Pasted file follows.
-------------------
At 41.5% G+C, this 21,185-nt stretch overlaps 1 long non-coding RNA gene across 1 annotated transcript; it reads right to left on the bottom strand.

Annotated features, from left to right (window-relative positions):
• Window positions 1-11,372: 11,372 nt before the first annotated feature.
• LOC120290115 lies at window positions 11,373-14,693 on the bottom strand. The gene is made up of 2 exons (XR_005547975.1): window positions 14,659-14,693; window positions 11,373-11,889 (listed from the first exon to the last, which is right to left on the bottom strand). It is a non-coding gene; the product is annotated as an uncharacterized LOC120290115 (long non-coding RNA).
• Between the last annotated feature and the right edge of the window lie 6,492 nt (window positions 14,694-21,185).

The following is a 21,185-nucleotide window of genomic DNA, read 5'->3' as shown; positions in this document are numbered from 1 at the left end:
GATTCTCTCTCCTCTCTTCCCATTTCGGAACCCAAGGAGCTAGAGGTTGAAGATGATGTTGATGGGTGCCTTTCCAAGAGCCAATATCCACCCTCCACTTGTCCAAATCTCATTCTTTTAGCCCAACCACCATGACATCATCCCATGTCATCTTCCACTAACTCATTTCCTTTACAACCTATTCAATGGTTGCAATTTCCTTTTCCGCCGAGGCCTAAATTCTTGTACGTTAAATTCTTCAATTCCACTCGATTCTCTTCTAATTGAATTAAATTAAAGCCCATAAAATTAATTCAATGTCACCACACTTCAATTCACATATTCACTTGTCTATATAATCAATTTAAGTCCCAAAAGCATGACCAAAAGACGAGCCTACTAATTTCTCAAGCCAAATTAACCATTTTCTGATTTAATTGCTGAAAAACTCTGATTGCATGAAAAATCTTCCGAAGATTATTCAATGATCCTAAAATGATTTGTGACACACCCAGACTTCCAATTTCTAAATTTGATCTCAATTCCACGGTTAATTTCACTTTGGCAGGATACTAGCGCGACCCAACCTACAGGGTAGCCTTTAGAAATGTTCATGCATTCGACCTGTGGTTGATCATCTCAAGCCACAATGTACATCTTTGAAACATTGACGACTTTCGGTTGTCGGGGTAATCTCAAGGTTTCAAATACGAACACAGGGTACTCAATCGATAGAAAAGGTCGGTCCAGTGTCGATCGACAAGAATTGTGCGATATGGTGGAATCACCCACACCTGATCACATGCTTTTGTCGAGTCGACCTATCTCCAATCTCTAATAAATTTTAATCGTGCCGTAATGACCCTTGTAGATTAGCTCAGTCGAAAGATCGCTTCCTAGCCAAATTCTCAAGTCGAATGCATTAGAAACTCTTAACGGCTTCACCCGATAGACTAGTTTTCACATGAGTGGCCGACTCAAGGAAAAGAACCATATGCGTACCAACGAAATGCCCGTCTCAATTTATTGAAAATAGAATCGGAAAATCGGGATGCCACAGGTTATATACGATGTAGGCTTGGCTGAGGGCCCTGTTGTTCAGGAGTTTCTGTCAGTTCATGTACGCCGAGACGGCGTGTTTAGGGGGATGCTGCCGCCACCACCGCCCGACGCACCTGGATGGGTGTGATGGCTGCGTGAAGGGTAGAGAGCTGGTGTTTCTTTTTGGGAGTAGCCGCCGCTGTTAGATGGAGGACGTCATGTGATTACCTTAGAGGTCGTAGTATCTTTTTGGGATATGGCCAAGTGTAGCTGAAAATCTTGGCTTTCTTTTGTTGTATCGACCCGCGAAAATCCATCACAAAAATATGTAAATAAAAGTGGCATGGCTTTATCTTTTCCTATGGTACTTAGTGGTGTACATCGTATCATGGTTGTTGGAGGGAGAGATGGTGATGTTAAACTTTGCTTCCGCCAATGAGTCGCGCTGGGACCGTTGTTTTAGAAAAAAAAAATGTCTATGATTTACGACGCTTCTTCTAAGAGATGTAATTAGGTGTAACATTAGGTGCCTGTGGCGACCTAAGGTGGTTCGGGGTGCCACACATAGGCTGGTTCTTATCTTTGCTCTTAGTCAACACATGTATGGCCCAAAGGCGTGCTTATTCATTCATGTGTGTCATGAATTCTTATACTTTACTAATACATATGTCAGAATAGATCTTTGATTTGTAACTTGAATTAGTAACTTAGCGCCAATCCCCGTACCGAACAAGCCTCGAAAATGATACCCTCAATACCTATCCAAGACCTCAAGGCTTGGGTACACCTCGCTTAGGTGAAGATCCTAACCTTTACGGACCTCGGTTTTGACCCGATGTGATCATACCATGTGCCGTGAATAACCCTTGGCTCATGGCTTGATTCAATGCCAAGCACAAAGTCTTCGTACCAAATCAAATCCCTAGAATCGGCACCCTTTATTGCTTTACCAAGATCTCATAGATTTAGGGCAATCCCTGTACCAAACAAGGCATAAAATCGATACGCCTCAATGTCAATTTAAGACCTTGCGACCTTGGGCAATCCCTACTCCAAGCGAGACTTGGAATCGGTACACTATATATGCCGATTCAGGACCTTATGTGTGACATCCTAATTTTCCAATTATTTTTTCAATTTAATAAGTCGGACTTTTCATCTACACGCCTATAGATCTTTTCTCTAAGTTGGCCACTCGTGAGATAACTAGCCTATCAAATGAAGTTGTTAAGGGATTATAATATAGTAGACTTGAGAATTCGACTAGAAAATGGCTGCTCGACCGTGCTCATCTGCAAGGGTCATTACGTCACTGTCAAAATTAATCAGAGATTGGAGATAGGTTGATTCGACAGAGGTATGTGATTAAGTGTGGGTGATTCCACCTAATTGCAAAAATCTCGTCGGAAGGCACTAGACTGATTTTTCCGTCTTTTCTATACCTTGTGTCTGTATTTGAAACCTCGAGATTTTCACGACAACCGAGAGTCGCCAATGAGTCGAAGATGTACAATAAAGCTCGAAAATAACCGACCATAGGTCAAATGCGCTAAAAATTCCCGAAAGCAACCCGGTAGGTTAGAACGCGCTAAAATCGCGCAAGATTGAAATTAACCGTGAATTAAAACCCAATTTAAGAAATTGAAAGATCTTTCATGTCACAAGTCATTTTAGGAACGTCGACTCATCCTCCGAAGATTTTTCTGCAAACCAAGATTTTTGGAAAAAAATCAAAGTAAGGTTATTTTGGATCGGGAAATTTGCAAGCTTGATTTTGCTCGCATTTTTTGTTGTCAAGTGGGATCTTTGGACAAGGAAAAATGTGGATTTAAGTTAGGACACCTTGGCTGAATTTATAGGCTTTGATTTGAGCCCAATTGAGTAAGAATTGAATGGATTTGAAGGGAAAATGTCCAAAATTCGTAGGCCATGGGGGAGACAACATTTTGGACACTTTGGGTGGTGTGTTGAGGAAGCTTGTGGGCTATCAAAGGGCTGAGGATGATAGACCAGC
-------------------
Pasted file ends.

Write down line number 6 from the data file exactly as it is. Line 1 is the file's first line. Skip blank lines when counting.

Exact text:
The following is a 21,185-nucleotide window of genomic DNA, read 5'->3' as shown; positions in this document are numbered from 1 at the left end: